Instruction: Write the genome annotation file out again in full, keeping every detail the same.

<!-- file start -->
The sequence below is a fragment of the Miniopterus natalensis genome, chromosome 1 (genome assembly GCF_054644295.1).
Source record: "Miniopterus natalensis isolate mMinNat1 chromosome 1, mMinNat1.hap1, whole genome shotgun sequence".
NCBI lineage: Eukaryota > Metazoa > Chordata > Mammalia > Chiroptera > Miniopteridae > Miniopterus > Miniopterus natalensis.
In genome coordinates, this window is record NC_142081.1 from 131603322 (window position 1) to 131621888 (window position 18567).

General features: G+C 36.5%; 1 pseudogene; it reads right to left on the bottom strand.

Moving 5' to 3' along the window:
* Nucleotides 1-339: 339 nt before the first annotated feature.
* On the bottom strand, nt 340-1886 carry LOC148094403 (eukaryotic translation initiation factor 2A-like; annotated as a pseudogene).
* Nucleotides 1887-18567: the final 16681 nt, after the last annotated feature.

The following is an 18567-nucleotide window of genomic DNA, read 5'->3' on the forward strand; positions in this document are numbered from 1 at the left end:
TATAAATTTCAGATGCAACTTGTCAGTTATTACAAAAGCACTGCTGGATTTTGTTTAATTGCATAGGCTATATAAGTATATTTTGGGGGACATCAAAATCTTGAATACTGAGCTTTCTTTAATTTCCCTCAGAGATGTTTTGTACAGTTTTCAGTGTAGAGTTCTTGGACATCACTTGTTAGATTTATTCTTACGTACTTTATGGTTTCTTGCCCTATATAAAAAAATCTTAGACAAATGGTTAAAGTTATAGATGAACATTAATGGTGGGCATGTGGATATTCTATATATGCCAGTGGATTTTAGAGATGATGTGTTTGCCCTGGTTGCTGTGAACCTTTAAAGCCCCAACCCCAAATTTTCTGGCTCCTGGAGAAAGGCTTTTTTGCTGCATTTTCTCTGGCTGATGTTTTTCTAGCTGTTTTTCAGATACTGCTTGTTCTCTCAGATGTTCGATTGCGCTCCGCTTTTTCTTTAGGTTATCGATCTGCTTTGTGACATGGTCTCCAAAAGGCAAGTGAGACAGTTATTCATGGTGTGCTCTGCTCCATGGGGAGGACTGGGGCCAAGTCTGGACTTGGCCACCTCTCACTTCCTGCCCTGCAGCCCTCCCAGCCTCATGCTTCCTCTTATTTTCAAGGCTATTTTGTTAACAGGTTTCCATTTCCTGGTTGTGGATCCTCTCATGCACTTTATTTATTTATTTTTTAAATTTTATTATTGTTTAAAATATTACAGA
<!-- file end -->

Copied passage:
The sequence below is a fragment of the Miniopterus natalensis genome, chromosome 1 (genome assembly GCF_054644295.1).
Source record: "Miniopterus natalensis isolate mMinNat1 chromosome 1, mMinNat1.hap1, whole genome shotgun sequence".
NCBI lineage: Eukaryota > Metazoa > Chordata > Mammalia > Chiroptera > Miniopteridae > Miniopterus > Miniopterus natalensis.
In genome coordinates, this window is record NC_142081.1 from 131603322 (window position 1) to 131621888 (window position 18567).

General features: G+C 36.5%; 1 pseudogene; it reads right to left on the bottom strand.

Moving 5' to 3' along the window:
* Nucleotides 1-339: 339 nt before the first annotated feature.
* On the bottom strand, nt 340-1886 carry LOC148094403 (eukaryotic translation initiation factor 2A-like; annotated as a pseudogene).
* Nucleotides 1887-18567: the final 16681 nt, after the last annotated feature.

The following is an 18567-nucleotide window of genomic DNA, read 5'->3' on the forward strand; positions in this document are numbered from 1 at the left end:
TATAAATTTCAGATGCAACTTGTCAGTTATTACAAAAGCACTGCTGGATTTTGTTTAATTGCATAGGCTATATAAGTATATTTTGGGGGACATCAAAATCTTGAATACTGAGCTTTCTTTAATTTCCCTCAGAGATGTTTTGTACAGTTTTCAGTGTAGAGTTCTTGGACATCACTTGTTAGATTTATTCTTACGTACTTTATGGTTTCTTGCCCTATATAAAAAAATCTTAGACAAATGGTTAAAGTTATAGATGAACATTAATGGTGGGCATGTGGATATTCTATATATGCCAGTGGATTTTAGAGATGATGTGTTTGCCCTGGTTGCTGTGAACCTTTAAAGCCCCAACCCCAAATTTTCTGGCTCCTGGAGAAAGGCTTTTTTGCTGCATTTTCTCTGGCTGATGTTTTTCTAGCTGTTTTTCAGATACTGCTTGTTCTCTCAGATGTTCGATTGCGCTCCGCTTTTTCTTTAGGTTATCGATCTGCTTTGTGACATGGTCTCCAAAAGGCAAGTGAGACAGTTATTCATGGTGTGCTCTGCTCCATGGGGAGGACTGGGGCCAAGTCTGGACTTGGCCACCTCTCACTTCCTGCCCTGCAGCCCTCCCAGCCTCATGCTTCCTCTTATTTTCAAGGCTATTTTGTTAACAGGTTTCCATTTCCTGGTTGTGGATCCTCTCATGCACTTTATTTATTTATTTTTTAAATTTTATTATTGTTTAAAATATTACAGA